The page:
I hope to see you there!

Wednesday, September 2, 2015

An update about IPF Treatment Guidelines

You might have heard that there are new “treatment guidelines” for Idiopathic Pulmonary Fibrosis (known as “IPF”). I was part of a webinar hosted by the Pulmonary Fibrosis Foundation last month where we summarized the new guidelines. Check it out.

If you have IPF, I think it is important for you to understand which treatments are currently recommended for IPF — and to also understand which treatments are not recommended for IPF. Before I begin, remember that everything on this website is informational in nature — please do not interpret anything I say as medical advice. Discuss everything with your doctor first before you make any changes to your medical treatment regimen. Also, you should be aware that these guidelines were only developed for folks with IPF. These guidelines do not apply to people with other forms of interstitial lung disease or pulmonary fibrosis.

Monday, August 10, 2015

I have PF. What can I do about my cough?

Cough is one of the most troublesome symptoms for people living with pulmonary fibrosis. I would like to share my thoughts about treatments that seem to help cough in many of my patients with PF.

First, remember that I can't give medical advice here. Always discuss this information with your doctor before starting, stopping, or changing any of your treatments.

Most people with PF who have cough suffer from a bothersome and persistent cough without much phlegm (also known as sputum, which is any liquidy stuff you cough up). When there is phlegm, it tends to be thin and clear or white. Many people with PF report that the cough occurs in the morning (when the phlegm may be thicker) and might be worse with talking (particularly on the phone) or after exertion. Be sure to talk to your doctor if you cough up thick or yellow sputum, or if you cough up blood or blood clots, or if you have fever or chills, or if your cough changes all of a sudden.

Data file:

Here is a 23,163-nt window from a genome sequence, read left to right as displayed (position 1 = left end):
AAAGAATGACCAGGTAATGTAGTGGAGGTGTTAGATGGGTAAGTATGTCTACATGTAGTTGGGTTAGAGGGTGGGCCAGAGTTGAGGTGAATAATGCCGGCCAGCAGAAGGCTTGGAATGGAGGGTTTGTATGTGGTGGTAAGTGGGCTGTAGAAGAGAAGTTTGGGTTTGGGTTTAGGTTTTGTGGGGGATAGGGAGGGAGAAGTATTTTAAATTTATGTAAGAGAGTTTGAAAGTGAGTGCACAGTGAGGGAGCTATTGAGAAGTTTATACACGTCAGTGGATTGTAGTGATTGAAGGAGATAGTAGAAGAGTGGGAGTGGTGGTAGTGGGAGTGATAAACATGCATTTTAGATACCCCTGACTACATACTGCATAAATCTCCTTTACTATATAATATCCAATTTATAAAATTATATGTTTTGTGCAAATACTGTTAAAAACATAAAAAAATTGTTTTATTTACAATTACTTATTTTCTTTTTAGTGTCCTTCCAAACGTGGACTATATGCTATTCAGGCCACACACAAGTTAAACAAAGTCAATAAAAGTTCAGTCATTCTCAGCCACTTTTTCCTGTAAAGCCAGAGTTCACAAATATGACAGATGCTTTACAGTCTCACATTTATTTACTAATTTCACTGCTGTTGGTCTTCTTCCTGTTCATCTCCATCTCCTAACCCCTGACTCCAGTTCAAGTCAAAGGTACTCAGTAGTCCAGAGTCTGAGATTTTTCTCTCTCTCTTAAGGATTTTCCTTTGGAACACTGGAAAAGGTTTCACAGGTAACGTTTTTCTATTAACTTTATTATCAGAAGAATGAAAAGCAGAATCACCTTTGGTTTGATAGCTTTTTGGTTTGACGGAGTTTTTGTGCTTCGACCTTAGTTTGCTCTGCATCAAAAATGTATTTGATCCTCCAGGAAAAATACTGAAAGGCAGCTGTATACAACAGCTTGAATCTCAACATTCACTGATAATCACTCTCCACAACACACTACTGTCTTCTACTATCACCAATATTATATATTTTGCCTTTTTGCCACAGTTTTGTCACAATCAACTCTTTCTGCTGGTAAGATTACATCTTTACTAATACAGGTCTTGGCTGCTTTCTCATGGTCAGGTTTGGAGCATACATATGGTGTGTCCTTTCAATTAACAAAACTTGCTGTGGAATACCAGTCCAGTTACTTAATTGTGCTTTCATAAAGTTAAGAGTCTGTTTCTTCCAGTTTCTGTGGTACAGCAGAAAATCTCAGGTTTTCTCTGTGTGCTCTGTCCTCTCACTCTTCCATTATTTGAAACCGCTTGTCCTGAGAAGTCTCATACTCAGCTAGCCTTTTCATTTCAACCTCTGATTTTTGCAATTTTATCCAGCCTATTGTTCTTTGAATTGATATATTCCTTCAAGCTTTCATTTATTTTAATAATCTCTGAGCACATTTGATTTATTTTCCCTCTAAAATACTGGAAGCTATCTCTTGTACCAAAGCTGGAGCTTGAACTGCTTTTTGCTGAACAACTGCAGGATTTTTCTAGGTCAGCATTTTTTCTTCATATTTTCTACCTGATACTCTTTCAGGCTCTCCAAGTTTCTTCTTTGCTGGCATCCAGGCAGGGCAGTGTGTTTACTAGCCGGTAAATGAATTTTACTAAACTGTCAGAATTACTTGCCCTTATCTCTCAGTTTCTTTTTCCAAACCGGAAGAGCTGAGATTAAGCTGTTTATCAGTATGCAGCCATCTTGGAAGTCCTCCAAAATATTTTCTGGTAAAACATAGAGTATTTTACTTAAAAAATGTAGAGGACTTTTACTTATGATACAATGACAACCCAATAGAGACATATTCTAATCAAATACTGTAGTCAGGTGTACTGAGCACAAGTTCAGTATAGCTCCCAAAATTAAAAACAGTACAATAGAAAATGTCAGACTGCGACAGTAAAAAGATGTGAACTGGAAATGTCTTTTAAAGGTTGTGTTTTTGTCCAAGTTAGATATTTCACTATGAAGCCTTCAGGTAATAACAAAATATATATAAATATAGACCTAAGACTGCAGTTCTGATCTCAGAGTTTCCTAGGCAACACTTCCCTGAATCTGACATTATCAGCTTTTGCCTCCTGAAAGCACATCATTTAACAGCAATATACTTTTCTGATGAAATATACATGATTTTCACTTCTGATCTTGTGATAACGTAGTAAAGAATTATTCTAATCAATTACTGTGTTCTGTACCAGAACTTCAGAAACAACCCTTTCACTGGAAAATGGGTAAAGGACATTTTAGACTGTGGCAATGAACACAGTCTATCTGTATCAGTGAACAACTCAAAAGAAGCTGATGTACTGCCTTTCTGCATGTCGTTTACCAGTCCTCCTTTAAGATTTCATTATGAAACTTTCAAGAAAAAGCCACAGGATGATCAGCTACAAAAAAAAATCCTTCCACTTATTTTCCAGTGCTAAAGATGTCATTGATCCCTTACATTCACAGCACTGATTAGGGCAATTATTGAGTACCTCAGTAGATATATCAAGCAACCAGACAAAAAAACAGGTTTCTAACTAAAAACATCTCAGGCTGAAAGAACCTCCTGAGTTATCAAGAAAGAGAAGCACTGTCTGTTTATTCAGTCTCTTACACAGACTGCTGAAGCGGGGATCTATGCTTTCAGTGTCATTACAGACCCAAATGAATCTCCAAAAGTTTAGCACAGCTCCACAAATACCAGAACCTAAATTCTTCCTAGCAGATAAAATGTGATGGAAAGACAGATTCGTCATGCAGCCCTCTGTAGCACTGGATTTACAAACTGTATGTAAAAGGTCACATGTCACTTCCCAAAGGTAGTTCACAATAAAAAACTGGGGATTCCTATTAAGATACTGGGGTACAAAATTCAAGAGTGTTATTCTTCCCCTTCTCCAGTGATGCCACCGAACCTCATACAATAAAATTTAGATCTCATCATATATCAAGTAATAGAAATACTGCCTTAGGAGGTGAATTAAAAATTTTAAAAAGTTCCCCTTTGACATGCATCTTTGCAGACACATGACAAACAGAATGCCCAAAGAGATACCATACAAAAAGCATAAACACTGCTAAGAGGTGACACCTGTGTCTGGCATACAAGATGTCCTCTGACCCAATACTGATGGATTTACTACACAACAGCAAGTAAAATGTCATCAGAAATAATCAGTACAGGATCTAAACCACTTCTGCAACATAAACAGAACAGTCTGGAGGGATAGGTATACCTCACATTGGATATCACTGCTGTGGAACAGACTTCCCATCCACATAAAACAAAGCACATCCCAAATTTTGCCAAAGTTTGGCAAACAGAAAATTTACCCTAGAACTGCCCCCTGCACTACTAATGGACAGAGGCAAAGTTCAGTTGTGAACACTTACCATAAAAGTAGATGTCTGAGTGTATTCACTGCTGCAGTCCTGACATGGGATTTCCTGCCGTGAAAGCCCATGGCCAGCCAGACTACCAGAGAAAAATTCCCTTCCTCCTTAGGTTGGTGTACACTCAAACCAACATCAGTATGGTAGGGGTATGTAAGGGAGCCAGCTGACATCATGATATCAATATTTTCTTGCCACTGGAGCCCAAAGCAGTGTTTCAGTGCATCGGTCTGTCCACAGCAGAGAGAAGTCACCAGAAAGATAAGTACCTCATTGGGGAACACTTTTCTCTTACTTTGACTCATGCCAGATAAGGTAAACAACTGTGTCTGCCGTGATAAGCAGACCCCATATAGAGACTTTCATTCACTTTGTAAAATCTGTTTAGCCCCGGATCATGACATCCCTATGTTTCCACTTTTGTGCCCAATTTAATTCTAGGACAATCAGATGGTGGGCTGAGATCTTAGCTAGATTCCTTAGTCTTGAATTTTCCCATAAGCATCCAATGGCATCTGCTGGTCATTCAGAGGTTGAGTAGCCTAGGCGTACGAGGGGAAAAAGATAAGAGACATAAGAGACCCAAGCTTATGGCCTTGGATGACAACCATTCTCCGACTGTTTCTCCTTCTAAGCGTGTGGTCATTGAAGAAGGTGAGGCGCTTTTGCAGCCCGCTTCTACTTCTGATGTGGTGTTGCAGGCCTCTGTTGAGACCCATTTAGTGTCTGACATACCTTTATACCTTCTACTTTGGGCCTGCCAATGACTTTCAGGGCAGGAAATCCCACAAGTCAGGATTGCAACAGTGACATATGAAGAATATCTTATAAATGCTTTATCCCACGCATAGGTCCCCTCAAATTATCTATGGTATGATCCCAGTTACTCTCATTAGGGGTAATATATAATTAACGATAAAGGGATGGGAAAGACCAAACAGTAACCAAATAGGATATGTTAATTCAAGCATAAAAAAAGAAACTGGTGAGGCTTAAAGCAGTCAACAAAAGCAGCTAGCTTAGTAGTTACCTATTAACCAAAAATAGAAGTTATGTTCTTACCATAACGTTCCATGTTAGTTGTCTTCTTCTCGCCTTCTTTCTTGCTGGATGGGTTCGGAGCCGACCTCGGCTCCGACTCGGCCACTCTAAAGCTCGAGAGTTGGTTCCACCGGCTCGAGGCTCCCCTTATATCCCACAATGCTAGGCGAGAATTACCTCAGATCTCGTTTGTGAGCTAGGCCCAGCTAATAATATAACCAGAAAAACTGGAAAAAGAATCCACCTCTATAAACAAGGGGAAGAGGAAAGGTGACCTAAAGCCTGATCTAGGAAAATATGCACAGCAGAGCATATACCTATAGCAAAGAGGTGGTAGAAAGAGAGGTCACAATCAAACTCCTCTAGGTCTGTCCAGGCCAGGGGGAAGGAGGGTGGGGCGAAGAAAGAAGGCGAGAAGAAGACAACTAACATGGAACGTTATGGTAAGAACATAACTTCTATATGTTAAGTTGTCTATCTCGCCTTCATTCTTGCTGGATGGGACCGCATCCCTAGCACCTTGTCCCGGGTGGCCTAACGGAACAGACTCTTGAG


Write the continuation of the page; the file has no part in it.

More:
Wednesday, November 19, 2014

Should the PFF and CPF invest in pharmaceutical companies?

The New York Times is reporting that the Cystic Fibrosis Foundation stands to receive $3.3 billion in royalties resulting from their investment in a biotech company years ago. That initial investment led to ground-breaking science and a "blockbuster" drug that has a pretty amazing effect in a small fraction of people with cystic fibrosis. Critics are saying that "a higher price means higher royalty payments, [and perhaps] the foundation did not do enough to bring the cost down." 

Wednesday, October 15, 2014

UPDATED: The FDA approve pirfenidone and nintedanib to treat IPF

The U.S. FDA approved both pirfenidone and nintedanib to treat IPF on October 14, 2014. This is wonderful news, since as you probably know, we've had nothing available to treat IPF in the United States other than oxygen, exercise, and lung transplantation. Both drugs should become available in the US by the end of October, and both pharmaceutical companies are offering financial assistance programs.

Don't forget that you can always call or email the Patient Communication Center at the Pulmonary Fibrosis Foundation at 844.Talk.PFF or

You can read more about these medications on the following websites:

Sunday, July 27, 2014

A Pulmonary Fibrosis Primer for Doctors

This is a post for health care professionals. Many doctors, nurses, and other health care workers have limited experience with Pulmonary Fibrosis. These are my own recommendations, not those of any organization I am affiliated with. This is not intended as a comprehensive review -- instead I provide highly focused learning points that can be used in clinical practice. 

Wednesday, July 16, 2014

Does Sleep Apnea Cause Pulmonary Fibrosis? Help me found out...

I have a theory. I believe that sleep apnea causes idiopathic pulmonary fibrosis. Maybe not in everyone -- and there are definitely other risk factors that contribute to IPF. But I believe it.

Here's why:

Friday, July 4, 2014